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The Expectancy Theory Of Motivation

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The Expectancy Theory of Motivation is a widely accepted explanation tool for evaluating, and encouraging employee behavior in an organization. There are three primary components to how the theory operates; expectancy, instrumentality, and valence. Each of these helps determine what motivates a person in any position in a company (Organizational Behavior, 2013). Expectancy is the individual’s perception of whether or not their efforts will produce what they expect, and if they could produce more. Portions of this effort-performance relationship are based on the individuals previous experiences with the task they are given, how difficult it will be to meet the goal of the task, and their level of self-confidence. Several examples of the…show more content…
Meeting or exceeding performance goals can offer greater rewards for the employee, such as overtime, bonuses, additional vacation, or even promotions within the company. Continuing the summary of self-imposed questions: If my output is better, will I be rewarded? In the end, valence brings both expectancy and instrumentality together, as a culmination of the person, their values, goals, and needs. If the employee does not have the want to move into a lofty management position, it will bring down their overall motivation, hindering both what they expect from their work, and what they might be rewarded with. Valence can be affected by organizational ladders, company size, and frequency of hiring practices. A company that frequently goes through layoffs can hinder performance in its employees, unless they have the valence to move to higher positions. If the three key factors in expectancy theory could be quantified in numbers, the proposed equation by Victor Vroom is as such (QuickMBA, 2010):
Motivational Force (MF) = Expectancy × Instrumentality × Valence Managers can use expectancy theory to determine what will motivate their employees, and get better output, at a more efficient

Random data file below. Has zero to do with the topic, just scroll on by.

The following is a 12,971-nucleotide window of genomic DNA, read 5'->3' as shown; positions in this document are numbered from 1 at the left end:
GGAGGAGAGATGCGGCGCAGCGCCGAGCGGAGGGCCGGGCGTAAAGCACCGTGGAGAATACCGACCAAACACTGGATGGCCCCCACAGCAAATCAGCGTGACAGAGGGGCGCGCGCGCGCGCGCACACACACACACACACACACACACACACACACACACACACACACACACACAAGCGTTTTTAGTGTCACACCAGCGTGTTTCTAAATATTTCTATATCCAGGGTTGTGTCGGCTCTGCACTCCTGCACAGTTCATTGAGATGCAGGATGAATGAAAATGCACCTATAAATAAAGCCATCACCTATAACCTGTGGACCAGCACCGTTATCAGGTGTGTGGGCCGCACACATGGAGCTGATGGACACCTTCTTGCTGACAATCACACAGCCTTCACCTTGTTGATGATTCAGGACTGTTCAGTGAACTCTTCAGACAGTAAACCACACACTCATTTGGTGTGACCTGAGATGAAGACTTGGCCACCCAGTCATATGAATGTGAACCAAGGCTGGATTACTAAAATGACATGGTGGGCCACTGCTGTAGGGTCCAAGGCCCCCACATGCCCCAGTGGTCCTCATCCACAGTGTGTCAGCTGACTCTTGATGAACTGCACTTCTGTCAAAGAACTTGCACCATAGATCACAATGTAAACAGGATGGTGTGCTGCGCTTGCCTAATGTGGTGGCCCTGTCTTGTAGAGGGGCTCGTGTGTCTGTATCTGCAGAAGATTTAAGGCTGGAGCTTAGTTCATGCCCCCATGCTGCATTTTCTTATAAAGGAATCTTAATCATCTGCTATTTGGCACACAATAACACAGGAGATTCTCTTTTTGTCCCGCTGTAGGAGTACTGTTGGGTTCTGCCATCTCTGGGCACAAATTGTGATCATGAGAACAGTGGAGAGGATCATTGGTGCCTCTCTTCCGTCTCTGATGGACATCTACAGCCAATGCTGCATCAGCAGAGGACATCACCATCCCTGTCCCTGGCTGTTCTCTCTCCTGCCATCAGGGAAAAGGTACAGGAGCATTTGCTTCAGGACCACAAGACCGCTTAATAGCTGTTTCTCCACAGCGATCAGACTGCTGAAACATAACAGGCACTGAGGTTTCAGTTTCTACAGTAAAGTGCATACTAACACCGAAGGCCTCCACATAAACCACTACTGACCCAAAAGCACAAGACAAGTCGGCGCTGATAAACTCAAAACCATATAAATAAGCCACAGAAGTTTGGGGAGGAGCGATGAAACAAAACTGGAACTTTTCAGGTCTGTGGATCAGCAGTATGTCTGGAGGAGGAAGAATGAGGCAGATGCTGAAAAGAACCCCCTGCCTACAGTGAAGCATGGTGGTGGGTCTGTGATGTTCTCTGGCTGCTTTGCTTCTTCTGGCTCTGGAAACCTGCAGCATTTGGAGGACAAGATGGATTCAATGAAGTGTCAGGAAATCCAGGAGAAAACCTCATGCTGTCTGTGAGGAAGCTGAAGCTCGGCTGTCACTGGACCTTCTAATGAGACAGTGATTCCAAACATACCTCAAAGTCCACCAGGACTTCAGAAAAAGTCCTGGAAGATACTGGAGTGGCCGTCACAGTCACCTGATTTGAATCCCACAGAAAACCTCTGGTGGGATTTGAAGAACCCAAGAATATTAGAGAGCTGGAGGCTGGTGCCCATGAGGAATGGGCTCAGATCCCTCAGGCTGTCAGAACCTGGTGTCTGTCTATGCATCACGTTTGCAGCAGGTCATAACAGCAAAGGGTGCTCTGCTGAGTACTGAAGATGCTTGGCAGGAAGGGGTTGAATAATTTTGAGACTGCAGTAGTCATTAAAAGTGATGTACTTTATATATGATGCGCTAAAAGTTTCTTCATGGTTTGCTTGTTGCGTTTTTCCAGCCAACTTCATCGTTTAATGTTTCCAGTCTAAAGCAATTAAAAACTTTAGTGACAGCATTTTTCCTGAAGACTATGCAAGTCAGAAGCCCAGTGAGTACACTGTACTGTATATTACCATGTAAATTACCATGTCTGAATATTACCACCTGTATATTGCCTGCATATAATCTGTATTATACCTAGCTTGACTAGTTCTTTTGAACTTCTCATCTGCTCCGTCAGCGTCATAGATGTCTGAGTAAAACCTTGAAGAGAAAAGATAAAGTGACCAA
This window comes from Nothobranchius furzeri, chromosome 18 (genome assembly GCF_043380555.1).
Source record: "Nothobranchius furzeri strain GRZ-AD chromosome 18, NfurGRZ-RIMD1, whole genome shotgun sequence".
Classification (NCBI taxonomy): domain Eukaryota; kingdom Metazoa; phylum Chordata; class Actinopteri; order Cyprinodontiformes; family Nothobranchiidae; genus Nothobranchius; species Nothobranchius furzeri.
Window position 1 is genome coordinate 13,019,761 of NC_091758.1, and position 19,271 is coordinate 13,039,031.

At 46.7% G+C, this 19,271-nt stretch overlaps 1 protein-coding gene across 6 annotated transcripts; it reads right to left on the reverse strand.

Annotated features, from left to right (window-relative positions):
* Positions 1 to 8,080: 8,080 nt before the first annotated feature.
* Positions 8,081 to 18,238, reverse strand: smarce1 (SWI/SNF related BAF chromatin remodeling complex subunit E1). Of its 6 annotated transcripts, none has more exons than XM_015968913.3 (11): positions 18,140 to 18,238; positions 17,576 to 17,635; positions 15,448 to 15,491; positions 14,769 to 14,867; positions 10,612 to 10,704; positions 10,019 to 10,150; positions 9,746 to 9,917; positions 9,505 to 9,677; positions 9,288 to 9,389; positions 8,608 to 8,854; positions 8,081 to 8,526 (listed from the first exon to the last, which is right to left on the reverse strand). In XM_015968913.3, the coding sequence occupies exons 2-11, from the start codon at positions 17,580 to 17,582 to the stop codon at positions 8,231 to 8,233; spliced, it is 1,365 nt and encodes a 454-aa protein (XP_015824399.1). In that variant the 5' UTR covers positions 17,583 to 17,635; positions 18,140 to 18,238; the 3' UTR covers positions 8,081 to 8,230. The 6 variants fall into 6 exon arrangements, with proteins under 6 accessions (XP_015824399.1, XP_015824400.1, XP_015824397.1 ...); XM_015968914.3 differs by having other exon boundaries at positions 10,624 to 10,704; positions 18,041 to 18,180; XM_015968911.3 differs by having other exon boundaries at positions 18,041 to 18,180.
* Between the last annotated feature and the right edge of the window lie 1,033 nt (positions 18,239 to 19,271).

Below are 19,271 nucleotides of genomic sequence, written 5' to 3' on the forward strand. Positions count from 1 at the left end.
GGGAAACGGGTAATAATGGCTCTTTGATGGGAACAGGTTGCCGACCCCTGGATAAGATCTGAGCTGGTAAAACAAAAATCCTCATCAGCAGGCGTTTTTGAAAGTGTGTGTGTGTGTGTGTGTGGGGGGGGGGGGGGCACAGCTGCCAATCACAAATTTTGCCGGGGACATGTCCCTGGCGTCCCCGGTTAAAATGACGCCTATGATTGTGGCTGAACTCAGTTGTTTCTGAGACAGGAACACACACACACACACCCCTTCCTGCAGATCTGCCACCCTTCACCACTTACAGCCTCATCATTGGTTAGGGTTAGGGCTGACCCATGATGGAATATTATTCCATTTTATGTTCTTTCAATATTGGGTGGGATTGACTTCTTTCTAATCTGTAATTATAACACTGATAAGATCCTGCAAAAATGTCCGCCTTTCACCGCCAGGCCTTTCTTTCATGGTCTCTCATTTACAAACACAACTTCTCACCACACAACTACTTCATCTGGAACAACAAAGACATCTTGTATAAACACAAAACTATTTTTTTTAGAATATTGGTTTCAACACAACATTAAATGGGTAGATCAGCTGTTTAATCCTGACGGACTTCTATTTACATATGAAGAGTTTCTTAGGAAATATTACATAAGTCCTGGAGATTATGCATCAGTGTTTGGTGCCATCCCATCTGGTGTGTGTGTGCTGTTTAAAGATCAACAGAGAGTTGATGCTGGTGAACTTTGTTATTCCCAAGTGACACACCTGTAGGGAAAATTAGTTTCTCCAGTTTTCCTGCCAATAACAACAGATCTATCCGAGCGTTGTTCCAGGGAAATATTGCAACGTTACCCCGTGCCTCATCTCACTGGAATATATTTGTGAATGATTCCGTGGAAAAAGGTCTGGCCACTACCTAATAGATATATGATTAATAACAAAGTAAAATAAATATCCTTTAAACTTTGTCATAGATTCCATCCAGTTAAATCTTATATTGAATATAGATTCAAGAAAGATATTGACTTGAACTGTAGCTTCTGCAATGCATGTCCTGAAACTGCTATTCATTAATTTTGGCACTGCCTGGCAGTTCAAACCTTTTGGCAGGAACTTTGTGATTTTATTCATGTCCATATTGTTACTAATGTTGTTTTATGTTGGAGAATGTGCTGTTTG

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While not the best option for morale, the company could make a change to how the employee earns, by making pay reliant on quota produced. For example; every day has a set dollar amount for an employee, and for every unit required for quota, it is portioned as a percentage for that dollar amount. If the employee does not make quota, the percentage left over is not included in their paycheck, but since every unit is a percentage, exceeding the quota can reward the employee greatly. Supervisor A also should interview and mingle with their employees more. The portion of the scenario that has Supervisor B having informal discussions with these employees, makes Supervisor A’s poor management style stick out like sore thumb. Parts of the problem might stem from the way Supervisor A treats the employees, and that could be easily corrected by upper management, or by simple training courses for managers and supervisors. The Expectancy Theory of Motivational Force, while subtlety complex due to its interaction with the human condition, is an excellent way to explain motivation in the workplace. With it, we can identify how effort, performance, rewards, and individual goals can encourage growth within an
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